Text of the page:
How to Find Influencers and Build Relationships With Them

How to Find Influencers and Build Relationships With Them

If you've ever noticed Instagram profiles getting success with the help of other users, you've discovered Instagram Influencers.

"Later reports approximately $1 billion was spent on influencer marketing for Instagram in 2017. Their research also suggests that 67% of marketers use Instagram influencers for promotion."

With the support of influencers that have a highly-engaged following you can really see positive results, here's how you identify the right influencers for your company...

What is influencer marketing?

It is essentially getting another Instagrammer - an individual or organisation - to essentially endorse you by sharing your message/products and their experiences of you with their following.

Influencer marketing can be a hugely rewarding tactic for marketers as people generally believe people and warm reviews from people they know. Influencers have loyal, engaged fanbases and they will trust what the influencer recommends - why wouldn't they? It breaks down the trust barrier that is often in place when it comes to your general marketing approach. They don't need to even hear your brand story in some cases, they've heard the influencer loves you. That's enough!

What's the differences between influencers?

Generally speaking an influencer is someone on Instagram with a relatively large following of engaged users. They don't need to be celebrities and don't even need paying in the traditional sense, in some cases.

A micro-influencer has a significant social following, typically 1,000-100,000 followers. These are likely to be "real people", who are simply everyday consumers, who have typically built up their following because of a niche interest, i.e home decor, beauty tutorials, prank videos etc.

Instagram influencers that have a follower bracket above this tend to live less "normal" lives, with some even being able to pay the bills and live purely off their Instagram activities. If only!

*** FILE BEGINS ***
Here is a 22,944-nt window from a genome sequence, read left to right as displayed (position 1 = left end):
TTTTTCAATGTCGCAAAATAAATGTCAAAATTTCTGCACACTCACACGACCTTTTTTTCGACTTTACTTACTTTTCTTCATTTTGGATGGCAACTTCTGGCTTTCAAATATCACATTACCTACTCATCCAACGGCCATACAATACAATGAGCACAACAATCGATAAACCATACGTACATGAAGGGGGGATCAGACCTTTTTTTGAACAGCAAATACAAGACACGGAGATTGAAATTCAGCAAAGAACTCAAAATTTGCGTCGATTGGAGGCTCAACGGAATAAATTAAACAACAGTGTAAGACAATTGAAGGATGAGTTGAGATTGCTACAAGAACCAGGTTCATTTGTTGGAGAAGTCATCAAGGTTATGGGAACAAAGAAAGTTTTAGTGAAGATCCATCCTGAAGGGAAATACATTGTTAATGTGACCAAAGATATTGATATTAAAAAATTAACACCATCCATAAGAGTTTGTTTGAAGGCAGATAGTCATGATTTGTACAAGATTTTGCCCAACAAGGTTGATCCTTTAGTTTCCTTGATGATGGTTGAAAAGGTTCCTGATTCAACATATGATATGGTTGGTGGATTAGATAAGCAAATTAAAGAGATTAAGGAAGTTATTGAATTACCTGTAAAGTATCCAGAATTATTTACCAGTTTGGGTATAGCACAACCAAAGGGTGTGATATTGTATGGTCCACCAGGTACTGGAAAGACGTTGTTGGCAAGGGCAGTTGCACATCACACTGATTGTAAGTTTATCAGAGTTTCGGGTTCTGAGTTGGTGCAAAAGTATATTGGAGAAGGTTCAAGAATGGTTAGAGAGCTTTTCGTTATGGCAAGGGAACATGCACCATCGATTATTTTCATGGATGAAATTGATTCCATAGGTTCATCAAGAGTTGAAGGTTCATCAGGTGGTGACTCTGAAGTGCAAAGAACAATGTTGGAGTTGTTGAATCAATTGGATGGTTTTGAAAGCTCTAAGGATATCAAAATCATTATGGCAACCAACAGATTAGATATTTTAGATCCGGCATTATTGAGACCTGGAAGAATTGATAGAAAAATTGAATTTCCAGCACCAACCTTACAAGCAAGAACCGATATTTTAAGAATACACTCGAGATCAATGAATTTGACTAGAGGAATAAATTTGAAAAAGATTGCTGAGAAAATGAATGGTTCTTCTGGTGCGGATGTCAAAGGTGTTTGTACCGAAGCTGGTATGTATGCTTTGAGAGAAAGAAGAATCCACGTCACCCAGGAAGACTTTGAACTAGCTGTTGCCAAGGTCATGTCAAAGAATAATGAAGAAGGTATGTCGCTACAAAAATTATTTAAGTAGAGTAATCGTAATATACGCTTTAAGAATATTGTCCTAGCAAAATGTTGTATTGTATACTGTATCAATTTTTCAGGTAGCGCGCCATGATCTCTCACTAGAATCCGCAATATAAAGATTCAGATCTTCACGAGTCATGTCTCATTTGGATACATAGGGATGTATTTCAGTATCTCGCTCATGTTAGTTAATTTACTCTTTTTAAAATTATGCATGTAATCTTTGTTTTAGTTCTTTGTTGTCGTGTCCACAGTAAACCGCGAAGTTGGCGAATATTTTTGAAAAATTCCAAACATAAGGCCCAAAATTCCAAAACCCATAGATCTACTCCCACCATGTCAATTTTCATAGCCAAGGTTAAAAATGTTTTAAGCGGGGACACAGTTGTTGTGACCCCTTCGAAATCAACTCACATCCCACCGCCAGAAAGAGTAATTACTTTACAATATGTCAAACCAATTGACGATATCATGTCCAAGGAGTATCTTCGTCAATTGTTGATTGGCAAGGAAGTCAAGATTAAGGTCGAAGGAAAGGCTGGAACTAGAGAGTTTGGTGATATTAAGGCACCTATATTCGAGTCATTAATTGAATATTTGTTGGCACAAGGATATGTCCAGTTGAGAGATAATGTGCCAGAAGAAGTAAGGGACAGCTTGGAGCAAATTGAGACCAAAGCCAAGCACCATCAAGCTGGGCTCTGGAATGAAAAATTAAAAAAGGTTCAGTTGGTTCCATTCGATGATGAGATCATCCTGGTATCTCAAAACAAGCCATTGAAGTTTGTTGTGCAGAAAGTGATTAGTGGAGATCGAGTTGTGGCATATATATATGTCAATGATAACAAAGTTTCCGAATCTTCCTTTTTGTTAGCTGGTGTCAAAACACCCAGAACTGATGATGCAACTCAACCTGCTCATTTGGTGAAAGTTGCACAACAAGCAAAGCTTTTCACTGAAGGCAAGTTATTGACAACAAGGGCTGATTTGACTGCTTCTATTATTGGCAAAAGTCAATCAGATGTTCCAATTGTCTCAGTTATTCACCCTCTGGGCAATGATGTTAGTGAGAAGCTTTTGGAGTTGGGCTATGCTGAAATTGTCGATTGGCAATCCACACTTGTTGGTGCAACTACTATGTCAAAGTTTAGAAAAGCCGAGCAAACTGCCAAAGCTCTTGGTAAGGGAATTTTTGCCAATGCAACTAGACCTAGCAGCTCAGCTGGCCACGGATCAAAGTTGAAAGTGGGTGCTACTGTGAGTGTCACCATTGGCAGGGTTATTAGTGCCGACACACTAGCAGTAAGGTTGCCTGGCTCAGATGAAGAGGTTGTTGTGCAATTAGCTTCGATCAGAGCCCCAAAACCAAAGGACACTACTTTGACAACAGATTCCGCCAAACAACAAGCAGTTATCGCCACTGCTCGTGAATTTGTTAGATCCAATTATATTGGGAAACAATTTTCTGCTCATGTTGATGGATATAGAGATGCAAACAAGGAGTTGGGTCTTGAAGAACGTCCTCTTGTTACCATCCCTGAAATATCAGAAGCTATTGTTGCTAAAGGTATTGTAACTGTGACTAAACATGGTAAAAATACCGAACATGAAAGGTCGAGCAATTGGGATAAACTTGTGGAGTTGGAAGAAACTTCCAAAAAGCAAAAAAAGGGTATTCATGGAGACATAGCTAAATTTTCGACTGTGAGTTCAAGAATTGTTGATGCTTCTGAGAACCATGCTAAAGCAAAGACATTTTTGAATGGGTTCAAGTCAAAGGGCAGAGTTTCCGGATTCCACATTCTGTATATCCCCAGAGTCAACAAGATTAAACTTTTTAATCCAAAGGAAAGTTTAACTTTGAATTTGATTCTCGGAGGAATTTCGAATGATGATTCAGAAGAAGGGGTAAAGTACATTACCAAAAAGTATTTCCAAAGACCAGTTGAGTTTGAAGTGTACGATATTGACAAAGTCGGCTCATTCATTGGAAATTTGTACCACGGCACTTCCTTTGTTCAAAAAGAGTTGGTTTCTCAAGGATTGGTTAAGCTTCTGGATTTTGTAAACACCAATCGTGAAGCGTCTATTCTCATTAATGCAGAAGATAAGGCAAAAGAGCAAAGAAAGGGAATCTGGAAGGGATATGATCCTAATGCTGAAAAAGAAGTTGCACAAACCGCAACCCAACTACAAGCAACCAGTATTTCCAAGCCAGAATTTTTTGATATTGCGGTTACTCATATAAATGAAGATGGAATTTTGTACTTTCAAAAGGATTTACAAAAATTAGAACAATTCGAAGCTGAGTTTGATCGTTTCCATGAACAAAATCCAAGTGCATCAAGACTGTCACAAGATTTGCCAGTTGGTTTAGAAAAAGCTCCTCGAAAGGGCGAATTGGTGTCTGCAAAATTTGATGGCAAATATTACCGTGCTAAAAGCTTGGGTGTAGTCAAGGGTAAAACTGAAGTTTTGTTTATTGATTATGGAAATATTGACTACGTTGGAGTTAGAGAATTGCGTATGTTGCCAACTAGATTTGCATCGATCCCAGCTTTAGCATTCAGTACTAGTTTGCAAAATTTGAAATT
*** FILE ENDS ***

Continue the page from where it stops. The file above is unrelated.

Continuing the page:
In this case, it's worth bearing in mind for SMEs that micro-influencers are often the best choice. They may not require payment, they may ask for freebies, discounts or gift vouchers, yet they have a powerful audience in their hands for your company!

What is your influencer marketing goal?

If your goal is engagement then you might be best looking for micro-influencers, these are influencers with smaller audiences but higher engagement rates - typically more niche in their interests.

However, if your goal is increasing brand awareness then you're definitely looking for an influencer with high traffic and reach, as opposed to engagement.

How to find influencers

Number of followers

Bearing in mind that engagements generally dip as follower rates go up and the algorithm changes of late, focus on the number of followers first.

Number of engagements

If you're looking for engagement, this is key and ties in nicely with the follower number. Do they have low followers, but those followers are highly engaged? That may be perfect for you! Their followers are listening to them and willing, generally, to be sold at as they trust the influencer to 'do right' by them.

Later.com recommends:

"Generally, you want to see an engagement rate of 2-3% on influencers’ posts. A ratio of 4-6% is excellent, while posts in the high tens and twenties are considered 'viral.'"

Quality of content, reach, "professionalism"

  • Are they engaging with comments regularly? Great, they're taking the time to keep up relations with their followers!
  • Do they seem to advertise a lot of different products? This isn't ideal as they may be at risk of losing the trust of followers.
  • Are they on-brand all the time? Professionalism comes in all forms with Instagram influencer marketing! Do a little studying and check they're on top of engagements from users and seem to still be actively interested in building and nurturing their audience.

Check out our brand new ebook, launched earlier this summer, for all things Instagram for SMEs!


Further reading from Thrive: